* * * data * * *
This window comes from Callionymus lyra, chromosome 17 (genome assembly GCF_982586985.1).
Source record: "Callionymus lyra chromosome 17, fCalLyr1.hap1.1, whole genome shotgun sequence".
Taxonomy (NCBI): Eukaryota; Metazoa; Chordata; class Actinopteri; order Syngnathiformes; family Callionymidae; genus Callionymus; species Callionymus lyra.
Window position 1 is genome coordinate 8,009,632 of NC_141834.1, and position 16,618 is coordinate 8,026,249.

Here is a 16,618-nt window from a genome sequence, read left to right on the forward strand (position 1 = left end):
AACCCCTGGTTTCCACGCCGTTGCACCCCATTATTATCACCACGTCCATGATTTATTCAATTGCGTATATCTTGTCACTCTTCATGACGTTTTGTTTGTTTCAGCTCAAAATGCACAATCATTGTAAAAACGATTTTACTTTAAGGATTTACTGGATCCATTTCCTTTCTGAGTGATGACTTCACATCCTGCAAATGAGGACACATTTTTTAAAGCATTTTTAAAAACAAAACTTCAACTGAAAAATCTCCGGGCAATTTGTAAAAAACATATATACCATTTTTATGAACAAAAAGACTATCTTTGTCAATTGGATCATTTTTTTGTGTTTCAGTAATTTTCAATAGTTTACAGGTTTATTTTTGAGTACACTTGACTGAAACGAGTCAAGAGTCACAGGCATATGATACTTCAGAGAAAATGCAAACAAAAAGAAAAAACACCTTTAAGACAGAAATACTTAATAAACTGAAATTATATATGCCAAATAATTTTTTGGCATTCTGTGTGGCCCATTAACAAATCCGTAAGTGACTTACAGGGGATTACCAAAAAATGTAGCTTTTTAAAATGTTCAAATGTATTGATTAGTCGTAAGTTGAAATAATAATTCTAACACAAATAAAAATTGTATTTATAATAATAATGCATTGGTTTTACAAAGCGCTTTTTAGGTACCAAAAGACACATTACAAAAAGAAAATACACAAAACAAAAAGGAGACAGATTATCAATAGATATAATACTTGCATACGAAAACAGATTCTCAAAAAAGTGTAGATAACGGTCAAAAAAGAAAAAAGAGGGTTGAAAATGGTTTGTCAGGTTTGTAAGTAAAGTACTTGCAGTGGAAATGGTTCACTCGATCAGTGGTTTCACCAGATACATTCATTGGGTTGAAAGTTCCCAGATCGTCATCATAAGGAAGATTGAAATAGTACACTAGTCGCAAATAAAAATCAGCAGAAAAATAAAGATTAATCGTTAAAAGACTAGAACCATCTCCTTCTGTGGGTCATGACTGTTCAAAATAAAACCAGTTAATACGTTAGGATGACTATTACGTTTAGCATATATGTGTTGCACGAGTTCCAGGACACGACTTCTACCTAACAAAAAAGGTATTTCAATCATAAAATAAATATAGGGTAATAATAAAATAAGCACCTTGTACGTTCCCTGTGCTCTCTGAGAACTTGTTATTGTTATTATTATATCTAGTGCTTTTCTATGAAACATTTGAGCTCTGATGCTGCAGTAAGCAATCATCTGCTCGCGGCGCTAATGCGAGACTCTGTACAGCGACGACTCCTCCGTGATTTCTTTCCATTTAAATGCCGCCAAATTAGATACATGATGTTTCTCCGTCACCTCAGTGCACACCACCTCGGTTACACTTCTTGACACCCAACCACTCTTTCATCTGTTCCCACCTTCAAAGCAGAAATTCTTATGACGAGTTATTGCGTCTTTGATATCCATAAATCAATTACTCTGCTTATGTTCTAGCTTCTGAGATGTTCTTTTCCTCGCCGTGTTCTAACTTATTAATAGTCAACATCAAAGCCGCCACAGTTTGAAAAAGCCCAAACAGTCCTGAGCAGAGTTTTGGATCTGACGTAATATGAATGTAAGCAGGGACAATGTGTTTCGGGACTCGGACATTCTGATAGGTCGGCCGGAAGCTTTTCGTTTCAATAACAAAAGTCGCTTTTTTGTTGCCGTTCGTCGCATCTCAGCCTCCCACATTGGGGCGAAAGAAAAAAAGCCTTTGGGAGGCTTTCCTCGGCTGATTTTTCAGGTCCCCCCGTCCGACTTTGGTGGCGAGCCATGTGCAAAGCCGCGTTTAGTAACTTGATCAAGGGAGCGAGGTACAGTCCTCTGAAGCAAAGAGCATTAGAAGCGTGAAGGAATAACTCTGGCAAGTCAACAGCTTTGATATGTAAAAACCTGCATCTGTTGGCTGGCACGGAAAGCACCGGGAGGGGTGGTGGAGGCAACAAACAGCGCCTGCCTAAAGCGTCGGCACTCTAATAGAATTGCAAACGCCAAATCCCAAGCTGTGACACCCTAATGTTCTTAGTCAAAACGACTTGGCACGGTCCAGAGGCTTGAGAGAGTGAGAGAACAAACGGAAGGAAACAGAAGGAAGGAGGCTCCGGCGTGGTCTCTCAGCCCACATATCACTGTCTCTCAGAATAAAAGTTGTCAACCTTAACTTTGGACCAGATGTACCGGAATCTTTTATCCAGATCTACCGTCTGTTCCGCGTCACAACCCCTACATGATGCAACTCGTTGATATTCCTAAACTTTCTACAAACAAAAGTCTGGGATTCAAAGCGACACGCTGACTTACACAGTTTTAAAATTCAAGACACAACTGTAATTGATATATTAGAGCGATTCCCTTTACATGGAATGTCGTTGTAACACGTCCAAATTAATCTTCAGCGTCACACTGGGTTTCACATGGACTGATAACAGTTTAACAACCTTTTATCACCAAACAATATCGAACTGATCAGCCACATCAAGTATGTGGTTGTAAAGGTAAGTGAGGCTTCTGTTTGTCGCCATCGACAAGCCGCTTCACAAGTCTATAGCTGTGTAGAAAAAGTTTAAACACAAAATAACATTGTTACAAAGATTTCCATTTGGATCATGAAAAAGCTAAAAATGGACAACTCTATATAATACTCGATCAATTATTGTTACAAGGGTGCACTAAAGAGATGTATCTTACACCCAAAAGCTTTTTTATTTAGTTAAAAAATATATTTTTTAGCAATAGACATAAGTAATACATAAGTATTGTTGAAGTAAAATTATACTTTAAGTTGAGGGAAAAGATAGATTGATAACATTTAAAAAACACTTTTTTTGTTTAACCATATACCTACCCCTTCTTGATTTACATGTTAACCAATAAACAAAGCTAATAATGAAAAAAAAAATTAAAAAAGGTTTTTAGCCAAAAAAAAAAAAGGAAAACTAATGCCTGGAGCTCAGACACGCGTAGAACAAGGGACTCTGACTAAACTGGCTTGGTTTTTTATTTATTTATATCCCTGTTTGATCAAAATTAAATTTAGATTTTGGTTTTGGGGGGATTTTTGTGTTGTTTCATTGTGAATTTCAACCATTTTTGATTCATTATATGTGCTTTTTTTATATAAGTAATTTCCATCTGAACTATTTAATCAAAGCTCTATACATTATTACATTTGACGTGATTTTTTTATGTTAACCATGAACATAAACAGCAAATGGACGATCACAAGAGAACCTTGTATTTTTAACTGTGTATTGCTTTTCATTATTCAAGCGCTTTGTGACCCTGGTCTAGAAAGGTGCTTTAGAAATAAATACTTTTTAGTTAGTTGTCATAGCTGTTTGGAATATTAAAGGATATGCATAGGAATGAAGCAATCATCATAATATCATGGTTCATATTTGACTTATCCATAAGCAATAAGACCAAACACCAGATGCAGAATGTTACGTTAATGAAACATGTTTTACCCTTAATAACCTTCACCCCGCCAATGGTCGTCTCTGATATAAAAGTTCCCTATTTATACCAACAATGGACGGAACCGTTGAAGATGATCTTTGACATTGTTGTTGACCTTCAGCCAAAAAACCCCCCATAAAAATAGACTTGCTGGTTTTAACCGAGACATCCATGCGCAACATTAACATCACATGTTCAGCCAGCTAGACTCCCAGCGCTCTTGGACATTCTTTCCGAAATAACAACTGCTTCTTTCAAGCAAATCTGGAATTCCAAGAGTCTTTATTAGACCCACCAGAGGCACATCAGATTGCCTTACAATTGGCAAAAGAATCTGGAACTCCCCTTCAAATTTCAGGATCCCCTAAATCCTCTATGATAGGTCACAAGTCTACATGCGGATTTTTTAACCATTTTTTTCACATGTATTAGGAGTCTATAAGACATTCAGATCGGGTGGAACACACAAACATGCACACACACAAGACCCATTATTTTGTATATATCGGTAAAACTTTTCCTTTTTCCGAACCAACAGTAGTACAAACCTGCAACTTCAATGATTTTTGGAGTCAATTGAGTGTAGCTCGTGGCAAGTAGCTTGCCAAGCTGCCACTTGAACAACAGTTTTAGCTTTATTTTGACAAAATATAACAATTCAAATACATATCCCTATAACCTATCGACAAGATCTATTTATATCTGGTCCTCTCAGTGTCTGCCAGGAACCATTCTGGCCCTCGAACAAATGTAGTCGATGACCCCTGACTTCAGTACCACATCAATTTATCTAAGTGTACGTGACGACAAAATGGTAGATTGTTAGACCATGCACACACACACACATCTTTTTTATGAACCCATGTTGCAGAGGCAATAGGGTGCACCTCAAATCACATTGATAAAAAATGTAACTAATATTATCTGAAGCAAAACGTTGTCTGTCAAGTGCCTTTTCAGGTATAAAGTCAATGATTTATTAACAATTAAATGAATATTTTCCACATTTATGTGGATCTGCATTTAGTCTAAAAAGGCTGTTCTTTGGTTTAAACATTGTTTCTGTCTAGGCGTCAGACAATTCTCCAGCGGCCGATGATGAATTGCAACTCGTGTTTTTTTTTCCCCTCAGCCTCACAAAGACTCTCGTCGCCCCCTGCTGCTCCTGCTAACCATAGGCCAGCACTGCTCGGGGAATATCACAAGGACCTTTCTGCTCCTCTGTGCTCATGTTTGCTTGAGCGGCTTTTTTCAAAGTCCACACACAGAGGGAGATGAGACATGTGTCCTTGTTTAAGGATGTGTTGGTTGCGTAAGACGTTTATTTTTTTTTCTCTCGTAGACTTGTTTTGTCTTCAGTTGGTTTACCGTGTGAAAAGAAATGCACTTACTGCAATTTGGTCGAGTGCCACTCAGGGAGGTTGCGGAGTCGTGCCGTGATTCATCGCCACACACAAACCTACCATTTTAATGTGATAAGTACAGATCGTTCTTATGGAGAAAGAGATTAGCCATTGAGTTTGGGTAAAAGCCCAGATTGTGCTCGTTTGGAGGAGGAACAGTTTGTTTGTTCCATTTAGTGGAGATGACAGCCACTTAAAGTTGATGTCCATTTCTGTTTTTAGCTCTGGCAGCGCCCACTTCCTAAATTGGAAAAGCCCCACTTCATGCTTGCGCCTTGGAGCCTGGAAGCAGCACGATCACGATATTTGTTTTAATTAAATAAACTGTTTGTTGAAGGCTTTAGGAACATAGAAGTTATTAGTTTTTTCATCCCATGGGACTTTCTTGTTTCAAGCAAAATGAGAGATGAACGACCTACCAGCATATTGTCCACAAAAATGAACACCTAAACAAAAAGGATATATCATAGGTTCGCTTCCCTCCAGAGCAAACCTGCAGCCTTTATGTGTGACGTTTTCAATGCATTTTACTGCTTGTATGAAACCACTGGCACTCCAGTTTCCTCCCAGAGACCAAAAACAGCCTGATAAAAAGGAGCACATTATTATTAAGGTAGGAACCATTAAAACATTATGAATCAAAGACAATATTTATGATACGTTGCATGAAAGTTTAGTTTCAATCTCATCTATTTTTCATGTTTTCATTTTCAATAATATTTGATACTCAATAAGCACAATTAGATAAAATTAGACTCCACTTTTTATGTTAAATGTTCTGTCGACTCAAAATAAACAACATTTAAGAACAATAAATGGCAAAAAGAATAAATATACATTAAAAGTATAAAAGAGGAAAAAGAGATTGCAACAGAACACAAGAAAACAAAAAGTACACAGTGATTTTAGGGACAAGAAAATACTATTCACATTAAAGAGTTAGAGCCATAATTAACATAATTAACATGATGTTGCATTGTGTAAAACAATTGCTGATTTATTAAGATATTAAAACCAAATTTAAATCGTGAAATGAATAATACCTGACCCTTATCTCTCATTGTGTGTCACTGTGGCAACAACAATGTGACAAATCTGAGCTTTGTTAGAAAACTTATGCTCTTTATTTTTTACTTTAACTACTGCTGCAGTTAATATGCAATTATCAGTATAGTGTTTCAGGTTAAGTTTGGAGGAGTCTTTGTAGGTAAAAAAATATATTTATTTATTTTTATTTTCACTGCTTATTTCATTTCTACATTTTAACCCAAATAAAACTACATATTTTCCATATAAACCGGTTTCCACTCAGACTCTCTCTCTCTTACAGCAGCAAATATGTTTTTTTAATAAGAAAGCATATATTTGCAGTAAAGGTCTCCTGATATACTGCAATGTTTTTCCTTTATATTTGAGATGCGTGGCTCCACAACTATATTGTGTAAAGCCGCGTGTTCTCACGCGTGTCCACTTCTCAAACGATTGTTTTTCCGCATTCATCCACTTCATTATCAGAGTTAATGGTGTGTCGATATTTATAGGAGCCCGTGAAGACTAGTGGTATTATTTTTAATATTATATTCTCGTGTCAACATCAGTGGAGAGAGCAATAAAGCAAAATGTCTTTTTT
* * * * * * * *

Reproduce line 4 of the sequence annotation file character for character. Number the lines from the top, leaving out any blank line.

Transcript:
Window position 1 is genome coordinate 8,009,632 of NC_141834.1, and position 16,618 is coordinate 8,026,249.